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3 Income Filters to Keep Your Cash Flowing

Posted November 11, 2021

Zach Scheidt

By Zach Scheidt

3 Income Filters to Keep Your Cash Flowing

I have a weekend process that I absolutely love.

(No, it's not going to Chick-fil-A for milkshakes with the kids, although I do enjoy that as well.)

When the stock market is closed and there are no news alerts or price action to distract me, I take some time to look through dozens of stocks. 

It's part of my process to help you invest in the best income opportunities the market has to offer.

Typically, I start by flipping through chart patterns to see which way different stocks are moving. 

Then I look through the financial data for specific plays that have been in news. 

And after I've looked through every name on my watchlist, I mark down the top picks that are worth sharing with you in the week ahead.

I do all of this because I love finding great income plays. And I love helping you get more cash!

Today, I wanted to share the three most important filters I use to weed out the bad income opportunities. 

That way you can look through your list of income plays and pick out the ones that make the most sense for you.

Filter #1: How Reliable Is My Income?

As an income investor, there's nothing that ticks me off more than when a company cuts its dividend payment.

We saw it happen for a few income plays during the coronavirus crisis. And to be fair, that may have been the smart thing to do with so much uncertainty.

But when a company just decides not to pay a dividend or to reduce the amount of income they pay you, it makes me mad.

Fortunately, my first filter helps to keep this from happening.

When you're looking for great market income plays, the first thing you need to do is look at how much profit a company is generating and compare it to how much they're paying in dividends.

Generally speaking, I like to see dividends account for somewhere around 40% to 60% of a company's profits.

If the number is less than 40%, it may mean that management isn't really paying you as much as you should expect. 

In situations like this, I at least want to see that the company has a history of raising its dividend payment. If that's the case, we may be receiving a larger share of the company's profits in future quarters.

If the number is greater than 60%,I start to worry about the risk of a dividend cut.

All it takes is one or two weak quarters and the company's management team might decide to save money by paying less to shareholders. 

That's not always what happens, but it's one of the risks that I keep a close eye on.

Companies that pay a dividend in the sweet spot of 40% to 60% of regular profits give you the most reliable income.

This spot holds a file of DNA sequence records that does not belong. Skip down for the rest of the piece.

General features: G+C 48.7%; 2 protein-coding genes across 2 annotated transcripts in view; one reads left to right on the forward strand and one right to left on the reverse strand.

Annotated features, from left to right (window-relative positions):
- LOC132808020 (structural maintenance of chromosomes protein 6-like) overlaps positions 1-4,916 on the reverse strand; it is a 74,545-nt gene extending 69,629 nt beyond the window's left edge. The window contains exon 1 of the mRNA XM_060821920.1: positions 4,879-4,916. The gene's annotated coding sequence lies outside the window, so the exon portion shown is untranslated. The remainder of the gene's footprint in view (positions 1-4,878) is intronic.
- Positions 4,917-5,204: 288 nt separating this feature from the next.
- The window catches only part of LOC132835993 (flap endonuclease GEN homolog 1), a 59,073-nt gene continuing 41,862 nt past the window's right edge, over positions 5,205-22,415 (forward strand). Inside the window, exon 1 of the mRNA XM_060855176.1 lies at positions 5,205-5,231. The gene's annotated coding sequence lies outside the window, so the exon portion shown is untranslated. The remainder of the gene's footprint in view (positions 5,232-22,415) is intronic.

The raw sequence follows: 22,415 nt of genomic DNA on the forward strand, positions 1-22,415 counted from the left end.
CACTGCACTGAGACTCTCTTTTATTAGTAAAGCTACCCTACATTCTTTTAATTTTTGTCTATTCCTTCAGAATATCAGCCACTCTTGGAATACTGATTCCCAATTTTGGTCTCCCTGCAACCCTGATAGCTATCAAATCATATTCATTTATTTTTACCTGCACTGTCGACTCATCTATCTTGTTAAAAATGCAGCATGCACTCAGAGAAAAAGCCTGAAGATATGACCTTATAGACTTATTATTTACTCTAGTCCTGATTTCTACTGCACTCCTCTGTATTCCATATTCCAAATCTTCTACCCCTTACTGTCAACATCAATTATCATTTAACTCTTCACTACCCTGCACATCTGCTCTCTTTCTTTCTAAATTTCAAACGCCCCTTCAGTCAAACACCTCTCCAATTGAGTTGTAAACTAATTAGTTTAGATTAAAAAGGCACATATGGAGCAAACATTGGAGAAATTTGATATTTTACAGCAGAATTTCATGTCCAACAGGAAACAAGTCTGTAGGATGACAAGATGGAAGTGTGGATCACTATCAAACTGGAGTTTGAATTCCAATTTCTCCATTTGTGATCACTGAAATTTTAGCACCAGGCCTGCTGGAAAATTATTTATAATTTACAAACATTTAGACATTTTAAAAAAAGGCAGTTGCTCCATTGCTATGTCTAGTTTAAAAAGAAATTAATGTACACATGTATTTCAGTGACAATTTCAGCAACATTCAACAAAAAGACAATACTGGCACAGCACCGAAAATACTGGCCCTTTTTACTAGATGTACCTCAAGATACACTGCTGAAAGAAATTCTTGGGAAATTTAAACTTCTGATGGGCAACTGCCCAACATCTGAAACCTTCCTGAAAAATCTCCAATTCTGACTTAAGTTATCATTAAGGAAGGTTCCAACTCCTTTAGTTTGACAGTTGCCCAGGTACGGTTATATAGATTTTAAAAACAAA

Also, when you're looking at the reliability of your income, don't forget to check how much debt the company has. Too much debt is also a red flag.

Filter #2: Will My Income Grow?

The second factor I focus on is the likelihood that your income will increase over time.

To get a feel for how well your income could grow, you should start by looking at the underlying business.

Ask questions like:

  • Is the company expanding into new markets?
  • Are new products being launched?
  • Are customers paying more over time?
  • Does the company have a history of increasing its dividend?
  • Has management made income to shareholders a priority?

Of course, there's a lot to look at here. And that's why you've got me! 

My goal is to do a lot of the heavy lifting so you don't have to be the one researching all of this information.

Still, as you look at your own stocks that you're interested in and build a watchlist of income opportunities, it helps to understand what to look for in the best income plays.

Filter #3: How Much Income Do I Get Compared to My Investment?

The final filter I use tells me how much income I get for every dollar I invest.

On Wall Street, this is known as current yield. That's just a fancy way of measuring the bang for your buck.

To calculate the current yield for your income play, start with the total amount of income you expect to receive in the next year. (For a company that pays quarterly dividends, just multiply that dividend by four.)

Take the annual income and divide it by your investment. This gives you a percentage number similar to an interest rate you're being paid for your investment.

Let's say you're considering a stock that trades for $50. The company pays a quarterly dividend of $0.50 per share. So you're getting $2.00 per share every year.

Simply take the $2.00 and divide it by $50. That gives you a current yield (or interest rate) of 4.0%. Not bad, considering most savings accounts still pay less than 1% per year.

The thing I like about the best dividend stocks is that they give you a healthy yield and give you a chance to grow your wealth.

If you're invested in the best income plays, the price of your shares should steadily move higher while you're also receiving quarterly payments that keep growing. That's the hallmark of a quality income play.

Hopefully, now you know more of what to look for when you scout out your next income play. 

And of course, my team and I are constantly researching the best plays so we can bring them to you here at Rich Retirement Letter.

Here's to living a Rich Retirement,

Zach Scheidt

Zach Scheidt
Editor, Rich Retirement Letter

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